I was recently speaking with someone who shared that their family member has Alzheimer’s. I asked this person, who had been very close with the Alzheimer’s individual, about visiting with them. They said they did not spend a lot of time together anymore because it was so difficult to communicate. This really saddened me. I have had family members who suffered from Alzheimer’s and I personally recognize the challenge with having conversations since they can’t recall many memories.

A technique that I encourage when I am helping families have difficult conversations is to be open-minded and curious. This is incredibly helpful to generate more possible solutions to a conflict and increase the opportunity for a resolution to be reached.

As I was thinking about this situation, I thought that being open-minded and curious might work well in conversing with those with Alzheimer’s. The discomfort that many of us feel is the frustration of the individual with Alzheimer’s not remembering the memory correctly. We naturally begin correcting their recall. In the training I have taken about Alzheimer’s and Dementia, this is strongly discouraged as it can agitate both individuals. Additionally, it isn’t going to assist the person with Alzheimer’s in remembering the details accurately. For example, let’s say the conversation is about a family celebration in the past. The senior may talk about people who were a part of the celebration that weren’t actually there. Our natural tendency is to point out that the people they are mentioning weren’t there (something like, Mom, don’t you remember that Susie wasn’t there because she was away at college?). Pointing this out won’t help them to remember and can upset them about the fact that they can’t remember. Does it matter that Susie wasn’t there?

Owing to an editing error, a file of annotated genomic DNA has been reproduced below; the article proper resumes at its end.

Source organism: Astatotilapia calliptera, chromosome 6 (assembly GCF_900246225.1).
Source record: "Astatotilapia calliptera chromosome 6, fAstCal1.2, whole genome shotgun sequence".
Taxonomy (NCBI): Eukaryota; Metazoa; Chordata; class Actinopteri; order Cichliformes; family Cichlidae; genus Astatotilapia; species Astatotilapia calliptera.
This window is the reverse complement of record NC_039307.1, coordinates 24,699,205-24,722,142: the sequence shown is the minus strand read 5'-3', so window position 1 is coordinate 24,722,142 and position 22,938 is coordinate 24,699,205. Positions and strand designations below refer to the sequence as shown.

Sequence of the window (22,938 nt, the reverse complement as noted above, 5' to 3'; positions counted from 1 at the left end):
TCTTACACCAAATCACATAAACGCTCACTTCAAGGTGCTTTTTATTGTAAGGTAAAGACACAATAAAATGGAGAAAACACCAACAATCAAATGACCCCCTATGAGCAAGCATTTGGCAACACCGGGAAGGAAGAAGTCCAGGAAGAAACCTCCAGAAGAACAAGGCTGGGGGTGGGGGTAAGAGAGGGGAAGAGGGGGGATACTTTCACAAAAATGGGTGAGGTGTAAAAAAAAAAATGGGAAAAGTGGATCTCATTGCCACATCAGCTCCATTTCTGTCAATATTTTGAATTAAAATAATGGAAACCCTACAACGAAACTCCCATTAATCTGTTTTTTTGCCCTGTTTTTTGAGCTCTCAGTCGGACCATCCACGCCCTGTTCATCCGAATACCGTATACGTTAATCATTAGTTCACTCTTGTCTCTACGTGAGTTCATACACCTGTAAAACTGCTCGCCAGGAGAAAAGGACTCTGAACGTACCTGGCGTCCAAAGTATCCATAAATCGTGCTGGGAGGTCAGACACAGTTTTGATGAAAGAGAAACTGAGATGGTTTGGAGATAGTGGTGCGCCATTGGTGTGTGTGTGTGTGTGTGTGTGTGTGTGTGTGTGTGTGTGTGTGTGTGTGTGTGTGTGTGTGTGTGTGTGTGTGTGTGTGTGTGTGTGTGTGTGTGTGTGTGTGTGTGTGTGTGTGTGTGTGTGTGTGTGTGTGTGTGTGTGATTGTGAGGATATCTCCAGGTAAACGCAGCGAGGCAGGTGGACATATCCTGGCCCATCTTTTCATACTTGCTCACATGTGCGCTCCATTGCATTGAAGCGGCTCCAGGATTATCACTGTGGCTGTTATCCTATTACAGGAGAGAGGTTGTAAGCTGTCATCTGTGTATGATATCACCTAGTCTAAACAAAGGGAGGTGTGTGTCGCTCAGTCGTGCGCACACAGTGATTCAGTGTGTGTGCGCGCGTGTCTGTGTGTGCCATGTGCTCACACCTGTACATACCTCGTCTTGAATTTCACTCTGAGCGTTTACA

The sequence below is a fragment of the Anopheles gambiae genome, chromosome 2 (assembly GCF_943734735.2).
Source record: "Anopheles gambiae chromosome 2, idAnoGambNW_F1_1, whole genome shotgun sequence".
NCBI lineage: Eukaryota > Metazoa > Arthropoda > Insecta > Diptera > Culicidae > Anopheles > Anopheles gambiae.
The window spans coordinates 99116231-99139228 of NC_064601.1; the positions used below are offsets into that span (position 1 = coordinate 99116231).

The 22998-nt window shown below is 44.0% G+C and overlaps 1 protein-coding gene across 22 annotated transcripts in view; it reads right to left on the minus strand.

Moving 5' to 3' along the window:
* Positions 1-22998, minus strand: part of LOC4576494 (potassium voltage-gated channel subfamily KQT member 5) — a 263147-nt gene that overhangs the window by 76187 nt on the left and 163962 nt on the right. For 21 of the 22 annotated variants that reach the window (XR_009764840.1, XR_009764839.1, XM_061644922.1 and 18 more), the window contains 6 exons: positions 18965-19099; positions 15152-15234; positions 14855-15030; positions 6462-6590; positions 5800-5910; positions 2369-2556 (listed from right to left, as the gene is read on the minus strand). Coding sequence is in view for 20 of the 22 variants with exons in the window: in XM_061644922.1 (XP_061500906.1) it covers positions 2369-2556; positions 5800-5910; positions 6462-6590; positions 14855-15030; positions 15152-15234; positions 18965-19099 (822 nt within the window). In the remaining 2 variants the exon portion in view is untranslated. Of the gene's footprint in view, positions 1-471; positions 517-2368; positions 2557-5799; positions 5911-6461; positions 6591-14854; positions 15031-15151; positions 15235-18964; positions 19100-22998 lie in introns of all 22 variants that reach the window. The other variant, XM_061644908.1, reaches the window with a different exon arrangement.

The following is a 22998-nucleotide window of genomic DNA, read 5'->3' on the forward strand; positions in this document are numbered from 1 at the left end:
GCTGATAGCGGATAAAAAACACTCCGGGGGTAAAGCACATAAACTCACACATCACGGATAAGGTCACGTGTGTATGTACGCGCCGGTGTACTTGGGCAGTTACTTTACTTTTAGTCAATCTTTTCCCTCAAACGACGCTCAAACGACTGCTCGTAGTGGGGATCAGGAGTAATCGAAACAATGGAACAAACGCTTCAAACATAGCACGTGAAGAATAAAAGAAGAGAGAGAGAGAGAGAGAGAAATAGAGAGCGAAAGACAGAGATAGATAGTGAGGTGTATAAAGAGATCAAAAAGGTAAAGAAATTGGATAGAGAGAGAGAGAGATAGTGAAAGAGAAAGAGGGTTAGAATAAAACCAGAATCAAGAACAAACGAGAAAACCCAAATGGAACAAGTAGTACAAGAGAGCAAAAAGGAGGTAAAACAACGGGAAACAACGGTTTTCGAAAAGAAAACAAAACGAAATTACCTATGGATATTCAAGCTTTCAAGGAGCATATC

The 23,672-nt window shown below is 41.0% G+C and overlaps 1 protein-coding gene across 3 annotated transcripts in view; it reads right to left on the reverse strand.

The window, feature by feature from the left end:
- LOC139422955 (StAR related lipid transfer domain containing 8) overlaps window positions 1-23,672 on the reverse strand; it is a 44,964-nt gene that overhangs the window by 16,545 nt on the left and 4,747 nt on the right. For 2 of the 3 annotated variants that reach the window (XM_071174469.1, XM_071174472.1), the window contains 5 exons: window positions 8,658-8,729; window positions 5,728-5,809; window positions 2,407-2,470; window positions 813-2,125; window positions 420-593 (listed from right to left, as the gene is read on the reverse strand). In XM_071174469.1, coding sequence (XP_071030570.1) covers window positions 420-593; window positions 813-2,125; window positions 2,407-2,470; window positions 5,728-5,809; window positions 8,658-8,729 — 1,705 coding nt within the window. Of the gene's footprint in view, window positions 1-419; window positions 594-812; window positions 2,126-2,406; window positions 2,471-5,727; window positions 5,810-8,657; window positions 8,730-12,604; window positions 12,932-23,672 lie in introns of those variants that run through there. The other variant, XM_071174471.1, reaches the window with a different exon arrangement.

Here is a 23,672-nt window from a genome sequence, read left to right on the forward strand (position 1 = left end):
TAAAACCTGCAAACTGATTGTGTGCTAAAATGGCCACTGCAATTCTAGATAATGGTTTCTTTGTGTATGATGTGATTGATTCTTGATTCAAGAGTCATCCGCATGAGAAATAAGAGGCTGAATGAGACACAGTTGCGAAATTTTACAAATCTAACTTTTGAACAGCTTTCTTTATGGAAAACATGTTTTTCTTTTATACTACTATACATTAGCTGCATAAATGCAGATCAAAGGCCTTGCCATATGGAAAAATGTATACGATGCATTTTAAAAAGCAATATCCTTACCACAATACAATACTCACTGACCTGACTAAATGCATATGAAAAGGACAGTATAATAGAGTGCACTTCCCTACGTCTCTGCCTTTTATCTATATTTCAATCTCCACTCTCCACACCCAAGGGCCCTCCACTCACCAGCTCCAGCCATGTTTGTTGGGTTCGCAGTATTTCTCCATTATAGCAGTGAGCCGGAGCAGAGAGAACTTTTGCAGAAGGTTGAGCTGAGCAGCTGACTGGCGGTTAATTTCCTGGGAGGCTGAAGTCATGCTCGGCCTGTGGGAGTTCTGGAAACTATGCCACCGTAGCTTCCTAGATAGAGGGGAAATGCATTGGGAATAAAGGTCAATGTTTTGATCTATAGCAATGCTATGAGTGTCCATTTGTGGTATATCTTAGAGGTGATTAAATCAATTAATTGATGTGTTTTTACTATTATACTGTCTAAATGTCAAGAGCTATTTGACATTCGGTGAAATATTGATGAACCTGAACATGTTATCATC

But what if we became curious and open-minded about how they remember a particular memory on that particular day? For example, what was Susie doing at the party? Do you think she had fun? Wasn’t that nice that she could be there? What else do you remember about the party? Not only could we create a whole new memory, but we could relax into being really present, focusing on listening, responding and seeing where this new conversation and memory creation takes us.

This disease is so difficult and any way that we can continue to be engaged with our loved ones and create positive memories will be so valuable for everyone. I help families have sensitive conversations so they can make important decisions with their elderly family member and find comfort in challenging situations and transitions.

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